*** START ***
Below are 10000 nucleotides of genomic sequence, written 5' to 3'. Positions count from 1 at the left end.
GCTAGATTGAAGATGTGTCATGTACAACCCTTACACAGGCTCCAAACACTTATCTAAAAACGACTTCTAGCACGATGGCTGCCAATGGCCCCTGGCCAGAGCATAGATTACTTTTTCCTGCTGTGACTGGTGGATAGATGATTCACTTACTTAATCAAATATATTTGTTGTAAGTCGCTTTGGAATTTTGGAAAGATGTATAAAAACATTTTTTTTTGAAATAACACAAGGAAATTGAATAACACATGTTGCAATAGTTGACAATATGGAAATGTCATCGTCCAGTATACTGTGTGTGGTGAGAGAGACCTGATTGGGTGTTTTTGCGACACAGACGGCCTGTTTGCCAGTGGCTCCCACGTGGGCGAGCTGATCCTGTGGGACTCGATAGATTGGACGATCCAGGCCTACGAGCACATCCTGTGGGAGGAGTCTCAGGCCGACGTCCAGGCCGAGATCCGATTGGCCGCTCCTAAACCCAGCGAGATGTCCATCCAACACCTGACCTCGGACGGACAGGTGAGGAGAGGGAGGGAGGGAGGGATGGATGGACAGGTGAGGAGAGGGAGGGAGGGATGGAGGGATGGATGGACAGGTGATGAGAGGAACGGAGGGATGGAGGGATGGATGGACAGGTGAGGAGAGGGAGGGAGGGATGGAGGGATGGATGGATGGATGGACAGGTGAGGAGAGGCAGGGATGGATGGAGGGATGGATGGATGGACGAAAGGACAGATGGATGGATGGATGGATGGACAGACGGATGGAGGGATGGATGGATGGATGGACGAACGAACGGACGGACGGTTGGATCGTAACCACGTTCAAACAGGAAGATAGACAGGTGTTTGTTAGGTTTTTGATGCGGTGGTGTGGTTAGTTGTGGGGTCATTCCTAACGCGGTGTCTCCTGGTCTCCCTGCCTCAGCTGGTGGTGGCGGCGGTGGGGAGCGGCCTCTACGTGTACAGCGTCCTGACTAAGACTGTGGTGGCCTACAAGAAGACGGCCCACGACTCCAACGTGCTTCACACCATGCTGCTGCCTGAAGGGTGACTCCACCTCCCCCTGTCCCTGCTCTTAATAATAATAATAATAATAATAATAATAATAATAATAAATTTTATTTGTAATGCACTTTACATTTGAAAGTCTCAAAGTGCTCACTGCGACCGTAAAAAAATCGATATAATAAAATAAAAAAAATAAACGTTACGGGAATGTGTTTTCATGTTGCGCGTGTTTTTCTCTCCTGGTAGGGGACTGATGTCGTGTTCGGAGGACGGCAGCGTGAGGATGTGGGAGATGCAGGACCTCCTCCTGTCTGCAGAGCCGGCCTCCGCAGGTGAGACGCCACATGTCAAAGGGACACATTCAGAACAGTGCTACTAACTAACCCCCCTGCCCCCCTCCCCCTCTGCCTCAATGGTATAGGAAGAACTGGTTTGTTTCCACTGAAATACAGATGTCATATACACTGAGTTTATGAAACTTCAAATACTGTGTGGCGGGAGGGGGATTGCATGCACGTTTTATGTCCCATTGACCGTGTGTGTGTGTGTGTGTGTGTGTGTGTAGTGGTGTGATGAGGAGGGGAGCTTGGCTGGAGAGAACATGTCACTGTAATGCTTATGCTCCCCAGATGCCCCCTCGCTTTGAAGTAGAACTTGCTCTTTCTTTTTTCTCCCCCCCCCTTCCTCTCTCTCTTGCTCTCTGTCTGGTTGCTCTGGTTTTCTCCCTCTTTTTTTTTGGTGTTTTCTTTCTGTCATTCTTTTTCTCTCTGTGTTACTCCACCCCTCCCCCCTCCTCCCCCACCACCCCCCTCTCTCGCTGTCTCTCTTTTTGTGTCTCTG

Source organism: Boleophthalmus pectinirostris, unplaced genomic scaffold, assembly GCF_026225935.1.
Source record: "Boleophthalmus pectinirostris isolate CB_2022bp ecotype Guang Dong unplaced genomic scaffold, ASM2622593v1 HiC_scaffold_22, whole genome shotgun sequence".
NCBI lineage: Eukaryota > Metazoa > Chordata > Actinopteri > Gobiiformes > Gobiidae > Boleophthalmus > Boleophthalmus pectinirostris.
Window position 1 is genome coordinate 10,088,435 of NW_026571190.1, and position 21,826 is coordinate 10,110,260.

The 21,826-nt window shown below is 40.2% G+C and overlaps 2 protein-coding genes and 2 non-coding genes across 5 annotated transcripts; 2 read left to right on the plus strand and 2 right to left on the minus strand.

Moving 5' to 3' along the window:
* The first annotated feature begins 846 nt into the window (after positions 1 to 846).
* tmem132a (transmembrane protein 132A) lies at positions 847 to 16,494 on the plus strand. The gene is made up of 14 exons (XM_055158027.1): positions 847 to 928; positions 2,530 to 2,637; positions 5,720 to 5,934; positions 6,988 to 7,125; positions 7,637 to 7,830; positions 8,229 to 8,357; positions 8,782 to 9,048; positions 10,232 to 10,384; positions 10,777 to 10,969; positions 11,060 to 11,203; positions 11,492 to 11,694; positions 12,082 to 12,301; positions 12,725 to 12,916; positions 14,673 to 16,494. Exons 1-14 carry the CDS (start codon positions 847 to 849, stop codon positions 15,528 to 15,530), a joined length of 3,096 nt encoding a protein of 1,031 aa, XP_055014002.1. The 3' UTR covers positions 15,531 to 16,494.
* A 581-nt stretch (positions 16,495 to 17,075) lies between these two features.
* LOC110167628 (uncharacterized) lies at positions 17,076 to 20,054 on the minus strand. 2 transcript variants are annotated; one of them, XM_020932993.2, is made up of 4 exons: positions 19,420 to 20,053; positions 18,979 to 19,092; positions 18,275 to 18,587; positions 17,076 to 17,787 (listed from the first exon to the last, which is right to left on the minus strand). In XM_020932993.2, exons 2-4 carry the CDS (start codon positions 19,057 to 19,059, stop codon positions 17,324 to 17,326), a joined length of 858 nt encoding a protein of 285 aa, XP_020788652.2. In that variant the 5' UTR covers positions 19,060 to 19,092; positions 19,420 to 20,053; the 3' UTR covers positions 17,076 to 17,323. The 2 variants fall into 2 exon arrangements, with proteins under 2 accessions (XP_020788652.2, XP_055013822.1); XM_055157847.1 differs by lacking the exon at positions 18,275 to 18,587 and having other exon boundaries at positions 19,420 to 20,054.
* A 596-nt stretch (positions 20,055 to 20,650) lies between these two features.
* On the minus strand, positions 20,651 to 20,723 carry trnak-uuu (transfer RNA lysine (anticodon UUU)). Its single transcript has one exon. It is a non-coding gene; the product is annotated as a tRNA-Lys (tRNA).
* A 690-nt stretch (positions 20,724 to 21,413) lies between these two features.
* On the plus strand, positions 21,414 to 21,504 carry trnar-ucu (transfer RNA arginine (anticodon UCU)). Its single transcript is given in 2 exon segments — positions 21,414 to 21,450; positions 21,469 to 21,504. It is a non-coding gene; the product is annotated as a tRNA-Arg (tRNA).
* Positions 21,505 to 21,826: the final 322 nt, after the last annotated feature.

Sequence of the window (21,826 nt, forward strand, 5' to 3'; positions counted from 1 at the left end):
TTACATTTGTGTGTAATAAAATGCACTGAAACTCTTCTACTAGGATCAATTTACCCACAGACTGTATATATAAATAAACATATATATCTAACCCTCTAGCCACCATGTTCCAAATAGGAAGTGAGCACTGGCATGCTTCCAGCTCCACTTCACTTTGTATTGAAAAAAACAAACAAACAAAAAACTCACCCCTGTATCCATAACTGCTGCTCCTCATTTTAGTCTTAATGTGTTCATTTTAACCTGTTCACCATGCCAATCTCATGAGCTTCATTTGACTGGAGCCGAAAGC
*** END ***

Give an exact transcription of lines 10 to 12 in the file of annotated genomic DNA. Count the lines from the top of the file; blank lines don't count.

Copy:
* tmem132a (transmembrane protein 132A) lies at positions 847 to 16,494 on the plus strand. The gene is made up of 14 exons (XM_055158027.1): positions 847 to 928; positions 2,530 to 2,637; positions 5,720 to 5,934; positions 6,988 to 7,125; positions 7,637 to 7,830; positions 8,229 to 8,357; positions 8,782 to 9,048; positions 10,232 to 10,384; positions 10,777 to 10,969; positions 11,060 to 11,203; positions 11,492 to 11,694; positions 12,082 to 12,301; positions 12,725 to 12,916; positions 14,673 to 16,494. Exons 1-14 carry the CDS (start codon positions 847 to 849, stop codon positions 15,528 to 15,530), a joined length of 3,096 nt encoding a protein of 1,031 aa, XP_055014002.1. The 3' UTR covers positions 15,531 to 16,494.
* A 581-nt stretch (positions 16,495 to 17,075) lies between these two features.
* LOC110167628 (uncharacterized) lies at positions 17,076 to 20,054 on the minus strand. 2 transcript variants are annotated; one of them, XM_020932993.2, is made up of 4 exons: positions 19,420 to 20,053; positions 18,979 to 19,092; positions 18,275 to 18,587; positions 17,076 to 17,787 (listed from the first exon to the last, which is right to left on the minus strand). In XM_020932993.2, exons 2-4 carry the CDS (start codon positions 19,057 to 19,059, stop codon positions 17,324 to 17,326), a joined length of 858 nt encoding a protein of 285 aa, XP_020788652.2. In that variant the 5' UTR covers positions 19,060 to 19,092; positions 19,420 to 20,053; the 3' UTR covers positions 17,076 to 17,323. The 2 variants fall into 2 exon arrangements, with proteins under 2 accessions (XP_020788652.2, XP_055013822.1); XM_055157847.1 differs by lacking the exon at positions 18,275 to 18,587 and having other exon boundaries at positions 19,420 to 20,054.